Asclepios, Greek god of medicine


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Asclepios was the Greek god of medicine and healing (called Aesculapius in Rome). He was the son of Apollo and the nymph Coronis according to legend, but most probably a mortal who originally practiced healing in the area of Trikkala on the Thessalian plain of central Greece and came later to be considered a god. He’s most famous sanctuary was located in Epidaurus. The temples of Asclepios are always associated with sacred springs, whose waters carried the healing powers of the Earth. The main attribute of Asclepius is a physician’s staff with an Asclepian snake wrapped around it; this is how he was distinguished in the art of healing, and his attribute still survives to this day as the symbol of the modern medical profession. He is shown as a venerable old man with thick and wavy hair and a heavy beard. He wears his himation or cloak in the style worn by learned teachers in the fifth and fourth centuries B.C., leaving most of the breast uncovered. The cock was also sacred to Asclepius and was the bird sacrificed at his altar. It is also said that Hippocrates was a descendant of Asclepios. This statue reproduces a marble original found in the Temple of Asclepios at Epidauros.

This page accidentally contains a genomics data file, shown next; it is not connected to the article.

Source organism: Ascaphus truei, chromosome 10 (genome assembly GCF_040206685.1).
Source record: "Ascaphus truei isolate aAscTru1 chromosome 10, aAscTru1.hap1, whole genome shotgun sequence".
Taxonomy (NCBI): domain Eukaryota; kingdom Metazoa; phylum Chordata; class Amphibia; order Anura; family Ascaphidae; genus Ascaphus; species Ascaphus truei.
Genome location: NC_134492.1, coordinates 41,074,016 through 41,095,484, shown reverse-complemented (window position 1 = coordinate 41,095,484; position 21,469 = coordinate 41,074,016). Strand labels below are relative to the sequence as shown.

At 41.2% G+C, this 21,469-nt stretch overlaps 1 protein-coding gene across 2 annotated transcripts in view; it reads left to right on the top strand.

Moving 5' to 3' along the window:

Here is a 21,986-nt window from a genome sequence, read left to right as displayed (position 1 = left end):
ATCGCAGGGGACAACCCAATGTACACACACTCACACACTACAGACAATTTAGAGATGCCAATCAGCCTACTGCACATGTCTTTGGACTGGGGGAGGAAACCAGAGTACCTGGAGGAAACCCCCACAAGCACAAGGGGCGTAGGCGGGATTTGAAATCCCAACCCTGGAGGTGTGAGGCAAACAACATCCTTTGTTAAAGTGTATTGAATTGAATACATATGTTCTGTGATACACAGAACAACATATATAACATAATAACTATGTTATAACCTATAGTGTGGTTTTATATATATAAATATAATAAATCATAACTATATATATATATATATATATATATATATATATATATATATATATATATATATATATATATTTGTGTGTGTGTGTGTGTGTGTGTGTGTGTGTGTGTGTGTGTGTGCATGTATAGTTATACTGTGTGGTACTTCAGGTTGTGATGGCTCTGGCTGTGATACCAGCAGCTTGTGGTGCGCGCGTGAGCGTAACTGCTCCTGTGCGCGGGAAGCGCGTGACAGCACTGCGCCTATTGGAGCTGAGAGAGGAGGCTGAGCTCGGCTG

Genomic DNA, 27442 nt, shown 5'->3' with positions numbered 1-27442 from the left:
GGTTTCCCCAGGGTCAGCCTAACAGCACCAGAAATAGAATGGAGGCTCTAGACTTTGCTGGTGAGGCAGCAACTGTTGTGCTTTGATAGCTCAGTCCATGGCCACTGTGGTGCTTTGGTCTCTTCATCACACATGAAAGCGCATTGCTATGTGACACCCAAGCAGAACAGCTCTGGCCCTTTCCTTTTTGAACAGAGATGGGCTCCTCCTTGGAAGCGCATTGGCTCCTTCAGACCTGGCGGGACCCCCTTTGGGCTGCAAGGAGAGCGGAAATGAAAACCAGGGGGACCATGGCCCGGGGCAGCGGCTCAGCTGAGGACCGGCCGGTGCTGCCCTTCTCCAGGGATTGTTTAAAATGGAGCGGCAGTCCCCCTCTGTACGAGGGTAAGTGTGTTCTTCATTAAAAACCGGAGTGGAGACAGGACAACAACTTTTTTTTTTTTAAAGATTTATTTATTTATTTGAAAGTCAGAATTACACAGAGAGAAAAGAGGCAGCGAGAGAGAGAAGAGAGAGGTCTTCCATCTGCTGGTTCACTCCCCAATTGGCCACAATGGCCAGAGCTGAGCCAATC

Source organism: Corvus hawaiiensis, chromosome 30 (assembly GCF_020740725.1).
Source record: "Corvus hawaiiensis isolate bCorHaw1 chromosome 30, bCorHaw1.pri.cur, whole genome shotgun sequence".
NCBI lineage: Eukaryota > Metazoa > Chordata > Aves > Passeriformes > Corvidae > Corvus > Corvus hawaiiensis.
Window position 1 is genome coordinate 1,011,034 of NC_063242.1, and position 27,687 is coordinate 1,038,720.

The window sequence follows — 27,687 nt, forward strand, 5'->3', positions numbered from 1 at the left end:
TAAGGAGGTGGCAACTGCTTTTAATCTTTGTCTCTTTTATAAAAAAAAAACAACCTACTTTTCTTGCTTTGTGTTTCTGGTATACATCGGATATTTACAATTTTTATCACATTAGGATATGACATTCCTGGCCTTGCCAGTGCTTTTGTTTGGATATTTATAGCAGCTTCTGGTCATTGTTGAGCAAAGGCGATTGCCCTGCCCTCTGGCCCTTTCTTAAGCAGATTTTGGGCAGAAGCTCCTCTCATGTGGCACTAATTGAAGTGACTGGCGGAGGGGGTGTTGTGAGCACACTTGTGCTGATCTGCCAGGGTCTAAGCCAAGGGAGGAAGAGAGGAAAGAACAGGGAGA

Additional information

Weight2.5 kg

National Museum, Athens



25"H (63 cm), Stone finish



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